The elimination of pain, the treatment of the sick and injured, and the containment of disease are all social objectives that have been promoted or affected by advertising and print advocacy.
The early manufacturers of patent medicines were pioneers in the commercial branding and national advertising of their products. Originally distributed by peddlers and traveling entertainers, patent medicines began to be sold by mail order and by local druggists and general merchants in the late 19th century. These brand name concoctions – some of which contained alcohol, morphine and cocaine – were aggressively advertised in Canadian newspapers and magazines with attention grabbing illustrations and slogans.
The promotion of health products (drugs, natural health products and medical devices) is now closely regulated by Health Canada’s Health Products and Food Branch. The promotion of prescription drugs to consumers is strictly limited and advertising material for nonprescription drugs directed at consumers must be reviewed and precleared as meeting the department’s recommended standards.
During the settlement era access to medical and dental services was limited by the shortage of qualified professionals and by the rudimentary state of the roads to many small communities. Some doctors, dentists, and opticians did travel regularly to smaller towns and villages, advertising in advance their upcoming visits with postcard announcements.
The improvement of medical services was a major goal of early farmer progressives. For example feminist Violet McNaughton (1879-1968), president of the Women Grain Growers in Saskatchewan, advocated for the establishment of publicly funded hospitals and community doctor programs in which physicians might be paid an annual retainer fee by local municipalities.
When it came to power in Saskatchewan in 1944, the CCF implemented a program of hospital insurance. In 1961 the Saskatchewan government implemented universal medical care insurance, a move which was met with firm resistance by the majority of the province’s doctors and by many business leaders. The ‘Medicare Crisis’ saw the distribution of thousands of pamphlets by both proponents and opponents of this reform.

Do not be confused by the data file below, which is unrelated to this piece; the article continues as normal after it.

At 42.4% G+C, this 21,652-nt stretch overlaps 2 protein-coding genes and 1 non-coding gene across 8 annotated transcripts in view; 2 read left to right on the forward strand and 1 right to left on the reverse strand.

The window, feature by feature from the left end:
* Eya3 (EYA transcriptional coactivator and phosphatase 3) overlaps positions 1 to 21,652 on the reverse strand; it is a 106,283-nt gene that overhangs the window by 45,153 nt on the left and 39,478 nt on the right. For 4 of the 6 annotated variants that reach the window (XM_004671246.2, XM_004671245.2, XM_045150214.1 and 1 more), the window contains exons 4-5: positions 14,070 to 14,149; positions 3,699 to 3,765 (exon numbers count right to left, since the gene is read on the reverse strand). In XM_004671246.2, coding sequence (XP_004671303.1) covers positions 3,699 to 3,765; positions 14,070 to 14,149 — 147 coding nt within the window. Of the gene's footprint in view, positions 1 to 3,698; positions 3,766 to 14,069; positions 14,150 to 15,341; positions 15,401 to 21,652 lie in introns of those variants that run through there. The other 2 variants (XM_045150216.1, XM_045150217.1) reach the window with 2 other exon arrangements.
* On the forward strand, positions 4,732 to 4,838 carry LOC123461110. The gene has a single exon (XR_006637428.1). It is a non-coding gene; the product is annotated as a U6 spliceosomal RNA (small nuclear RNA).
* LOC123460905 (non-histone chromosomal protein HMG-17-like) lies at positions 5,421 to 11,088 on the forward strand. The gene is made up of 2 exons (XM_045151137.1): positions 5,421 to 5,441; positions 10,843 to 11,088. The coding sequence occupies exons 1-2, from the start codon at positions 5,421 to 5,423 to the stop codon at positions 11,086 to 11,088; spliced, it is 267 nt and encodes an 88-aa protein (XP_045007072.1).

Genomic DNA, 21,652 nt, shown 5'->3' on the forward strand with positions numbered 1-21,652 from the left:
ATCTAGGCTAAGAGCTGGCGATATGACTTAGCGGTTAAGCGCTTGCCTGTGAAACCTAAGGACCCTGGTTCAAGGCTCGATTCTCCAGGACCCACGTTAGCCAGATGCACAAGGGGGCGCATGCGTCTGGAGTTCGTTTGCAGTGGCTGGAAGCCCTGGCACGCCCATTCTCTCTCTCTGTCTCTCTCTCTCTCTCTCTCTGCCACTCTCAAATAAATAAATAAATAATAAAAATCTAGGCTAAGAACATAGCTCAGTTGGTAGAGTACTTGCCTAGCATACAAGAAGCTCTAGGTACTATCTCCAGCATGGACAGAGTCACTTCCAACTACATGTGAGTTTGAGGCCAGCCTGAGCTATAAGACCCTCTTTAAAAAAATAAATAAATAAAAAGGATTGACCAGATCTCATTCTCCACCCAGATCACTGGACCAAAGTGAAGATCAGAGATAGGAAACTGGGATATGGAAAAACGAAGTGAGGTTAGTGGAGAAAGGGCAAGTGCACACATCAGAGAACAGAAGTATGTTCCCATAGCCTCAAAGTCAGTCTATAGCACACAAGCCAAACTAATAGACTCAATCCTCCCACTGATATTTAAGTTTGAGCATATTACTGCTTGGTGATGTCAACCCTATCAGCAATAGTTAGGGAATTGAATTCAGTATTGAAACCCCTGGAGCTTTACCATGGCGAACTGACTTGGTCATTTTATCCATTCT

Today’s Medicare system enjoys a high level of public support with many citing it as a defining characteristic of Canadian identity; detractors have described it as a "sacred cow". Concerns have been raised about the sustainability of Medicare in the face of such factors as an aging population, raised expectations for treatment, and the escalating cost of drugs and medical technology. Stakeholders, including service providers, have advocated for increased funding and for a variety of changes or adjustments to the program’s delivery and/or underlying principles.
One response to the soaring cost of medical treatment has been a renewed interest in prevention programs. Research indicates that many conditions and diseases could be prevented and their treatments made more effective and less costly by changes in lifestyle situations and behavioral choices. Frequently recommended are more nutritional diet choices, increased physical activity, control of obesity, cessation of smoking, use of bicycle helmets and safety belts, and the practice of safer sex options.
One of the earliest and most successful of such public wellness programs was ParticipACTION, established in 1972 to get Canadians up off their sofas and moving. The campaign is best remembered for a 1973 ad comparing the fitness of a 60 year old Swede to that of 30 year old Canadians.
Those promoting wellness changes in marginalized communities face several challenges. Public health messages have traditionally been delivered in a single kind of polite language, most appropriate to white educated suburbanites. Effective marketing to marginalized groups requires a willingness to talk in the language of one’s audience and to understand the values and social experiences that affect its behavior.
A positive example is Health Canada’s new version of the Eating Well Canada Food Guide, adapted for First Nations, Inuit and Métis populations. The adapted guide is illustrated with images of Indigenous people and integrates traditional foods, and foods commonly found in contemporary Indigenous diets.
Language and cultural issues beset many of the initial public health responses to the AIDS pandemic and efforts to promote safer sexual behaviors. AIDS leaflets were sometimes written in such euphemistic or proper language that lifesaving information may have been obscured by class indifference or bias.
Many groups working on AIDS prevention in gay communities produced their own literature. They condemned as ineffective AIDS pamphlets produced by public health professionals that displayed little awareness of the dynamics and diversity of the gay community and its understandings of sex, and that did not affirm the value of gay men’s lives.